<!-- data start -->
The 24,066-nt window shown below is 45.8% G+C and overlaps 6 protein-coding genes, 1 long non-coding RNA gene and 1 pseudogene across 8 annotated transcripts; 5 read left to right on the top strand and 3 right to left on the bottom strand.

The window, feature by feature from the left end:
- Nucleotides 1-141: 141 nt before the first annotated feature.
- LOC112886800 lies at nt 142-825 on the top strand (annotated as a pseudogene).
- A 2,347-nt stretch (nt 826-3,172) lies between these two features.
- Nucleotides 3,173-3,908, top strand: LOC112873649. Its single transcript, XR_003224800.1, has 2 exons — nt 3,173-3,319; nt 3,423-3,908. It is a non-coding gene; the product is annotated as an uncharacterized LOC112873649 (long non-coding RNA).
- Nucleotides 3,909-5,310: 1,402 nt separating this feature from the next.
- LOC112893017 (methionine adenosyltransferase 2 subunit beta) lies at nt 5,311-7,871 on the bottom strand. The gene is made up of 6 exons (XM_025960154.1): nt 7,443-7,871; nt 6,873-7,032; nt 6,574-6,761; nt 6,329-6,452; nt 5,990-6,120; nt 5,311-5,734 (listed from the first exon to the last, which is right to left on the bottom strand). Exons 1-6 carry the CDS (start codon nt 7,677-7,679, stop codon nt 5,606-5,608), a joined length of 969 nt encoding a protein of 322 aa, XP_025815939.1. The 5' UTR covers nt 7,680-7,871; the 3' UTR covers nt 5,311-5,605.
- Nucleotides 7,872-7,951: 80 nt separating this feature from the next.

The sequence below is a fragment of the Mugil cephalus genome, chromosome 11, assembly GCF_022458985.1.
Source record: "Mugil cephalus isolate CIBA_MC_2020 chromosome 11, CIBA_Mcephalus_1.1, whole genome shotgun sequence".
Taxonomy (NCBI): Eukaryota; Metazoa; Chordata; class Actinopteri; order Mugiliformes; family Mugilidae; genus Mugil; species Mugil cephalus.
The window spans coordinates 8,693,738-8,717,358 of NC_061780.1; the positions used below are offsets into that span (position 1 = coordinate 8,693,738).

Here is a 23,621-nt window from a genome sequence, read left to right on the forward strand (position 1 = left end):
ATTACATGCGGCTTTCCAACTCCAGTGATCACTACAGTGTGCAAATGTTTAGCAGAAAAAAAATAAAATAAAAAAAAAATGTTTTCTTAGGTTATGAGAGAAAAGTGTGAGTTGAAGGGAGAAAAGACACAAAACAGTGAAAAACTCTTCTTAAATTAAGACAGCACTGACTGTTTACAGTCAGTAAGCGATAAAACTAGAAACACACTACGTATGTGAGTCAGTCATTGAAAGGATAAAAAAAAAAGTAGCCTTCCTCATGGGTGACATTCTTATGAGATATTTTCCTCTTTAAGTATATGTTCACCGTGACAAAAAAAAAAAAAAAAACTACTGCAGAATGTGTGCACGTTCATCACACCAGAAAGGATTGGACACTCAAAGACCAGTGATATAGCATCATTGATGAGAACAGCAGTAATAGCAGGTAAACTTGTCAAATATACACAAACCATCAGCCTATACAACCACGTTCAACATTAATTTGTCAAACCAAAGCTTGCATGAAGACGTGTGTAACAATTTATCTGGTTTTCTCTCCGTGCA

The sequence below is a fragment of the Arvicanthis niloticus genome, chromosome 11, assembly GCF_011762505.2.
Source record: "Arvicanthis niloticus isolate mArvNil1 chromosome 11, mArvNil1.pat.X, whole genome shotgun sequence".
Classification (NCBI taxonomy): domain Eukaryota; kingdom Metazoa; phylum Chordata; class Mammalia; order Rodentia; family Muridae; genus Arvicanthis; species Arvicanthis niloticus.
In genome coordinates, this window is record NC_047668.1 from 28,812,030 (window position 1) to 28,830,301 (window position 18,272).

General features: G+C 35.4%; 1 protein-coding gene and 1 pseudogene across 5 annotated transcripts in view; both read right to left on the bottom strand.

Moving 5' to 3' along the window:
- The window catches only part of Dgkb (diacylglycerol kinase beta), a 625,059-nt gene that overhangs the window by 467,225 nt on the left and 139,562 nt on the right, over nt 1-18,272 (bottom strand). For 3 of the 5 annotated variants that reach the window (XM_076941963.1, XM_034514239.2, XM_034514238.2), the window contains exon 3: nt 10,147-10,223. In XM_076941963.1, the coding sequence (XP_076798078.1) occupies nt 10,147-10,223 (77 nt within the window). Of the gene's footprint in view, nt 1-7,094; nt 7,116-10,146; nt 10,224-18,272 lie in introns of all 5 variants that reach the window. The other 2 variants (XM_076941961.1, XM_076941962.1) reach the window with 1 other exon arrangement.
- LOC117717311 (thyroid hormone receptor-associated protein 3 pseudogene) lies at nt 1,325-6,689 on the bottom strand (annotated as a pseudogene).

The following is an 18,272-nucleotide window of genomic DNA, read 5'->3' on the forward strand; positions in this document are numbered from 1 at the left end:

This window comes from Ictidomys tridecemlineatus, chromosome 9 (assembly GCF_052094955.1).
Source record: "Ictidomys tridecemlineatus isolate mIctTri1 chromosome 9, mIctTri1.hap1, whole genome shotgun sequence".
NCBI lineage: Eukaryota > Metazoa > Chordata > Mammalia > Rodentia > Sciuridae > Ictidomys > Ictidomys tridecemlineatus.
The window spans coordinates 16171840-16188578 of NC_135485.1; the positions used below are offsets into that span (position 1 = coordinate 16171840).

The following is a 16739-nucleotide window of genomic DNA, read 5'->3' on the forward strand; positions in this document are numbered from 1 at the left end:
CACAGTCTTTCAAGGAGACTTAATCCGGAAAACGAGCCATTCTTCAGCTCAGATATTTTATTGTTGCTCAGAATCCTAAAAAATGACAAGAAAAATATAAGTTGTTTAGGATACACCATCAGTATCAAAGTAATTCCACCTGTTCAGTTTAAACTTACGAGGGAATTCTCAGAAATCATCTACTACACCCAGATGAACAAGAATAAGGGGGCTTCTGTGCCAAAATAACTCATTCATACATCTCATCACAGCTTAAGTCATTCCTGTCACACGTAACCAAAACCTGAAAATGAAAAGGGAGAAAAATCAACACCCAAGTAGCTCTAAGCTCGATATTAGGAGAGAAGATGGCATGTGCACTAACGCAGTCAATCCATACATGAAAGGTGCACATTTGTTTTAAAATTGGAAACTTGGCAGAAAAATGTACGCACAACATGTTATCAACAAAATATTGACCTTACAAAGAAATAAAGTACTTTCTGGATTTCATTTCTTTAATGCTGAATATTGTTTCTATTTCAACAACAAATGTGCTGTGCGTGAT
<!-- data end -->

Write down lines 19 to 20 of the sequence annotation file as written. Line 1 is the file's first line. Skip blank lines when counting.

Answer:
In genome coordinates, this window is record NC_047668.1 from 28,812,030 (window position 1) to 28,830,301 (window position 18,272).

General features: G+C 35.4%; 1 protein-coding gene and 1 pseudogene across 5 annotated transcripts in view; both read right to left on the bottom strand.